These aren’t the lunches parents might remember from their school days. These meals have whole grains, several fruits and veggies to pick from — and they’re made from scratch.
“They brought it up a notch,” said Deborah Wuest, director of Child Nutrition Services with St. Lucie Public Schools.
Wuest said school lunch programs have changed quite a bit over the years, with an emphasis returning to school site-prepared meals over traditional heat-and-serve dishes most parents might remember from when they were in school.
And while yes, chicken nuggets and pizza remain on the menu, nutrition rules require the meals be balanced over the course of the entire week.
The cafeteria cooks are “not just putting food on a plate anymore,” Wuest said. Instead, the St. Lucie School District continuously hosts focus groups made up of students to ensure that what the district offers is eaten.
“We don’t want to see food in the trash,” she said, adding that cafeteria workers do monitor what winds up in the trash bins and take note.
“That’s nutrition down the drain and not in bodies,” Wuest said.
The school district has received a $70,000 grant for its Farm to Schools program, which among other things provides fresh produce to local schools harvested less than 48 hours prior.
The district also receives federal funding through the USDA for the National School Lunch program. Some of those funds have been earmarked for various initiatives in St. Lucie schools.
Such initiatives include a survey system to help arm the nutrition department with feedback regarding the meals.
In the high schools, lunch time means more than just grabbing from a selection along the lunch line. They have “creation stations” (think toppings bar, but bigger).
High school students are more mindful today of eating clean and fresh – they also want the ability to customize their own food, according to Wuest. “It’s made a huge impact,” she said.
Coming soon, students will have access to an app that could capture in real time feedback from the day’s lunch.
“We’ll get a better sense” of what students are eating, more so than based solely on what’s purchased. Just because a student selects the green beans doesn’t mean those beans are eaten.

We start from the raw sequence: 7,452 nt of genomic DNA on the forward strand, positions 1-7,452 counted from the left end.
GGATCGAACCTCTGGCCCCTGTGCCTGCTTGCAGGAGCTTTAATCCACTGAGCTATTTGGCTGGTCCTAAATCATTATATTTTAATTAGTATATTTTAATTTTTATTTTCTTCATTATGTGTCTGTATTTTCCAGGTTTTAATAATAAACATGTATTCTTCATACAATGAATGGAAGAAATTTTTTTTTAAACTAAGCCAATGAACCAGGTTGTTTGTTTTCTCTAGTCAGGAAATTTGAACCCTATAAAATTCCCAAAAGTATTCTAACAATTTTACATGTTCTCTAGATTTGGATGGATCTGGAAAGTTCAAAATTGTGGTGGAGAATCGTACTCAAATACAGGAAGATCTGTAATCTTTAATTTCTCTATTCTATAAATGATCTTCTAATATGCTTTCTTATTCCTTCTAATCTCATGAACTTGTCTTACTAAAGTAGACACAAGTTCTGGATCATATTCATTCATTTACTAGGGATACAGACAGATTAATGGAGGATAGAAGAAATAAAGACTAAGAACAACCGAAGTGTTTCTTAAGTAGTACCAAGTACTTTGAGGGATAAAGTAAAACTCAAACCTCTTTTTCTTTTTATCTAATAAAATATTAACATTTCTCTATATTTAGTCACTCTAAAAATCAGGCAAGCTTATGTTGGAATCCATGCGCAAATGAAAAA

The school district serves more than 28,000 lunches daily – nearly three-quarters of all meals served.
Wuest explained that the district is responsible for serving more than 40,000 meals daily, including breakfast and even dinner at select sites.
Each of the 10 Title I afterschool programs participating in the 21st Century grant program, as well as 15 Boys and Girls Club locations, receive dinner.
While the district has provided the schools with dinner in the past, the Boys and Girls Clubs are a new addition this year.
“There’s such a need,” Wuest said, noting that many of those who participate in the Boys and Girls Club are food insecure and might not otherwise have anything to eat in the hours after school lets out and school resumes the next morning.
The school district is also adding to its educational curricula by planting gardens at various schools. Though the gardens won’t produce enough food to be used in the school menus, the fresh harvests will be offered up as tastings. Those tastings could help otherwise skeptical students to try new foods.
High schools will receive hydroponic towers to grow herbs such as cilantro, parsley and oregano, Wuest said. Aside from cultivating and harvesting the herbs, the students will get hands-on science lessons on how hydroponics work.
“We’re really excited,” Wuest said, adding that even the elementary school students will get to learn with their own school-site gardens. The program will also provide a nutritional cart, which will be used to teach students how to prep their freshly picked foods. “We’re just starting the process,” she said of the 15 elementary schools in the queue.